The family of Adam Lee, a Colorado man who died on the job at the Loveland Ski Area, is only receiving half of his workers’ compensation benefits because cannabis was found in his system.
His widow, Erika Lee, worries about how she will care for their three children with $800 less per month to rely on.
Lee’s husband was an electrician, and died in December 2017, when he was crushed by a ski escalator he was hired to fix.
According to Denver 7 news, a postmortem toxicology report found THC in his bloodstream when he died.
That report, however, is unable to determine whether Lee was high at the time of his death or had used cannabis during off-work hours in the days, or even weeks, before his death. That is of little debate in the eyes of the state, as Colorado law allows workers’ compensation companies to cut benefits in half if tests return positive for cannabis or any other controlled substance.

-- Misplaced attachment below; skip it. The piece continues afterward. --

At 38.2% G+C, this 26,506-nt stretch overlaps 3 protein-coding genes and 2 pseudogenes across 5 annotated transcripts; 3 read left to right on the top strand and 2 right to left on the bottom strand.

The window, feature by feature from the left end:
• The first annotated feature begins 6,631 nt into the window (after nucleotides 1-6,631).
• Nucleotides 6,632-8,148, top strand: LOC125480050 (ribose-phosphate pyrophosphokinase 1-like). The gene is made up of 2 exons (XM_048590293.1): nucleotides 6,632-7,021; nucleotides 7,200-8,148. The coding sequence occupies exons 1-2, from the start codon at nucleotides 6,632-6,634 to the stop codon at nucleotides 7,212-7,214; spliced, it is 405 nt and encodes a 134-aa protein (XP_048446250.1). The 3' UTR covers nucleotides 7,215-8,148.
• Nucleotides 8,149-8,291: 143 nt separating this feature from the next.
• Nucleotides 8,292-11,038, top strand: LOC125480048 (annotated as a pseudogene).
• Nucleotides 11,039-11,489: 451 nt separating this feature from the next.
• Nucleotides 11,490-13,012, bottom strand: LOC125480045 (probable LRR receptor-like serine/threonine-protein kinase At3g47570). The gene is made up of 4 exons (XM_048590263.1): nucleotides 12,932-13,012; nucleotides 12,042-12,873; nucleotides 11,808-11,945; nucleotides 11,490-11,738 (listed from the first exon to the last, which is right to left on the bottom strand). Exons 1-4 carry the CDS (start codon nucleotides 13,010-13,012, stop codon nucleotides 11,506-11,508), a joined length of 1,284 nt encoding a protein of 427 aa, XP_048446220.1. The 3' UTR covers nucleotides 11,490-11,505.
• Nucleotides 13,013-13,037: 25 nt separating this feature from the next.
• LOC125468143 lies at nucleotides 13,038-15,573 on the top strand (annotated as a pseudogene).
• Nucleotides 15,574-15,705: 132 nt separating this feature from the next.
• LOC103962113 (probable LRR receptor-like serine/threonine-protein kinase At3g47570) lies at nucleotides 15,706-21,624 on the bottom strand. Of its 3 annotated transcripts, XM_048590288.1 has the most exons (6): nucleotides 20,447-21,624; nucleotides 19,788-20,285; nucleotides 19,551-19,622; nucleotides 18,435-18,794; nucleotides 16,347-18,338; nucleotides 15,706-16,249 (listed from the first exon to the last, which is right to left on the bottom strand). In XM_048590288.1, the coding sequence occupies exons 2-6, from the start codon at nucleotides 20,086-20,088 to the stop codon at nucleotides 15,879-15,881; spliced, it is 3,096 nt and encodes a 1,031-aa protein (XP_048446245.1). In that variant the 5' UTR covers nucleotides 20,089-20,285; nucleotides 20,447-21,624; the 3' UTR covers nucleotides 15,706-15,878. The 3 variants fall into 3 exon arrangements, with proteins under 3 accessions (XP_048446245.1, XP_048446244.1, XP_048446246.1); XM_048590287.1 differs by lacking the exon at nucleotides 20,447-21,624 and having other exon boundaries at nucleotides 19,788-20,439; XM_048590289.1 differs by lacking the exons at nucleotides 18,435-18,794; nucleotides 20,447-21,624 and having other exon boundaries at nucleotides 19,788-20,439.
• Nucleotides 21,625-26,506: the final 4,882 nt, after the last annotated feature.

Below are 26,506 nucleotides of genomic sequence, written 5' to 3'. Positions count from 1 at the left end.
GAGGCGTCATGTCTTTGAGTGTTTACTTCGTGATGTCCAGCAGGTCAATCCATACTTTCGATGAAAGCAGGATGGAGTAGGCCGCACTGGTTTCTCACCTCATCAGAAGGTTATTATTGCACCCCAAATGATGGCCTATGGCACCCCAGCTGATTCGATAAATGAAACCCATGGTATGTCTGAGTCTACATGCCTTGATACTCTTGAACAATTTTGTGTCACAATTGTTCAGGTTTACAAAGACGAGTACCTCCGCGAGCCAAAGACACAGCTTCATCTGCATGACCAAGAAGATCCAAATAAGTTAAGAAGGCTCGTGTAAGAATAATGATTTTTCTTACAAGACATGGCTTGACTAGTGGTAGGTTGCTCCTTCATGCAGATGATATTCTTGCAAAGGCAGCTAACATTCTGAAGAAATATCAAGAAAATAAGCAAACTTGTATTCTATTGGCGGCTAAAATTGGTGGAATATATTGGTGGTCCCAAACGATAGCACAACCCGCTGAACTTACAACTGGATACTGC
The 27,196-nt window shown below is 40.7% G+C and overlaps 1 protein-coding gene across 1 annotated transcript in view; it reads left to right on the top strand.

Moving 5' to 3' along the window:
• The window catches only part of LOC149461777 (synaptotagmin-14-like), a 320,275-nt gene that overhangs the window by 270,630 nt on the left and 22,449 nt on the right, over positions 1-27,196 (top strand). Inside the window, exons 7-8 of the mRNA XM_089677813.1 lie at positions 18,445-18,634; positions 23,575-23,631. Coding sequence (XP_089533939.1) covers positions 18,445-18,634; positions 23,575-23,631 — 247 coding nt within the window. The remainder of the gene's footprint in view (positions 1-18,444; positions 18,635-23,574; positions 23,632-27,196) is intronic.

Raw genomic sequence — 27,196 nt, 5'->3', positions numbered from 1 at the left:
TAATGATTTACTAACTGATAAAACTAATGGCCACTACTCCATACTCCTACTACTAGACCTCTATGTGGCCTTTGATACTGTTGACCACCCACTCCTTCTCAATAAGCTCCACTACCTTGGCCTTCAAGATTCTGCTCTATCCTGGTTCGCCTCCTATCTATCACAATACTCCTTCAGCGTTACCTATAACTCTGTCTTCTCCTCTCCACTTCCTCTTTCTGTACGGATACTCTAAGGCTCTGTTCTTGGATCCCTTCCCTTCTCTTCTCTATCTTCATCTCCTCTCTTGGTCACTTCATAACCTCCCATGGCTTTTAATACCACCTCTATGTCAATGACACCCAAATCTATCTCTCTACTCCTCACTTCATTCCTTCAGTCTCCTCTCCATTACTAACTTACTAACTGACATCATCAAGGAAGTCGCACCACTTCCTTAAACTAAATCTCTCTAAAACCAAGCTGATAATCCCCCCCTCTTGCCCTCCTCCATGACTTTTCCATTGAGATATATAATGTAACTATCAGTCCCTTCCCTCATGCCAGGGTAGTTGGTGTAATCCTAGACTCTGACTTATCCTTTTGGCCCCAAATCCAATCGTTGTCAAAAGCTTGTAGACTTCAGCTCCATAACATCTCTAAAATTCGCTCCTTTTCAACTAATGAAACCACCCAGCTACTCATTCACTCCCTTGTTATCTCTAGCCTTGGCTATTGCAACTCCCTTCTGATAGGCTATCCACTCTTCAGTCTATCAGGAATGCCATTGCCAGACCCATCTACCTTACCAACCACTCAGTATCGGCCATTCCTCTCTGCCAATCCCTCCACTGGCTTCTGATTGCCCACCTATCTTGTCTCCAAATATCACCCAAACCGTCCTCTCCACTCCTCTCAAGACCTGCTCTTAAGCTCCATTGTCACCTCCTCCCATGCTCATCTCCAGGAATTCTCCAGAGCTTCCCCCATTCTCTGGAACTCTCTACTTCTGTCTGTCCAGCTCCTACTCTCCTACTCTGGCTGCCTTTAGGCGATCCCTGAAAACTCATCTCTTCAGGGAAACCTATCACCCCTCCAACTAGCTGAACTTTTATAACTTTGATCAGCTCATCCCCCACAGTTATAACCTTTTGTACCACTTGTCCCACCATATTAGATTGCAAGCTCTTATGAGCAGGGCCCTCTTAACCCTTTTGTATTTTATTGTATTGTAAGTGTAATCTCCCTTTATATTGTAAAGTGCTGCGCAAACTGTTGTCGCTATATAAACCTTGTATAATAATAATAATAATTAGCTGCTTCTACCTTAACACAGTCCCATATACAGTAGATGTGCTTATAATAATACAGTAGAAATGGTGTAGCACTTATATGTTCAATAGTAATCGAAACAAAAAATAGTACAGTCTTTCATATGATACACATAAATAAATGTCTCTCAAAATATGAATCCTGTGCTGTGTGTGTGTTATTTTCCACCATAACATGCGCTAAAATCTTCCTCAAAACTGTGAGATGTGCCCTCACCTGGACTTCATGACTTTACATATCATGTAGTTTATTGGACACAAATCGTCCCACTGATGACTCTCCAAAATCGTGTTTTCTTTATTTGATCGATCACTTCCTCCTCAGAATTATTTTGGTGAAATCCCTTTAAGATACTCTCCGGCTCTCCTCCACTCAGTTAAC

Voters in Colorado passed a legal recreational cannabis ballot measure in 2012, leading the state to officially roll out the country’s first legal recreation cannabis program (alongside Washington) in 2014. This case reflects how, even though cannabis may be legal in the state, companies are still able to ban its use internally, enforce discriminatory policies against cannabis users, and cut death benefits by 50 percent even if it was consumed during off-work hours.
“I am frustrated with the system that is saying because he smoked a legal substance, we are going to take away your benefits from you and your kids,” Lee told Denver 7 news. “I’m scared, and I have no idea how we are going to make it.”
Lee is currently seeking legal action to try and reverse the decision to reduce her workers’ compensation payout, which is overseen by Pinnacol Assurance, a workers’ compensation agency in Colorado.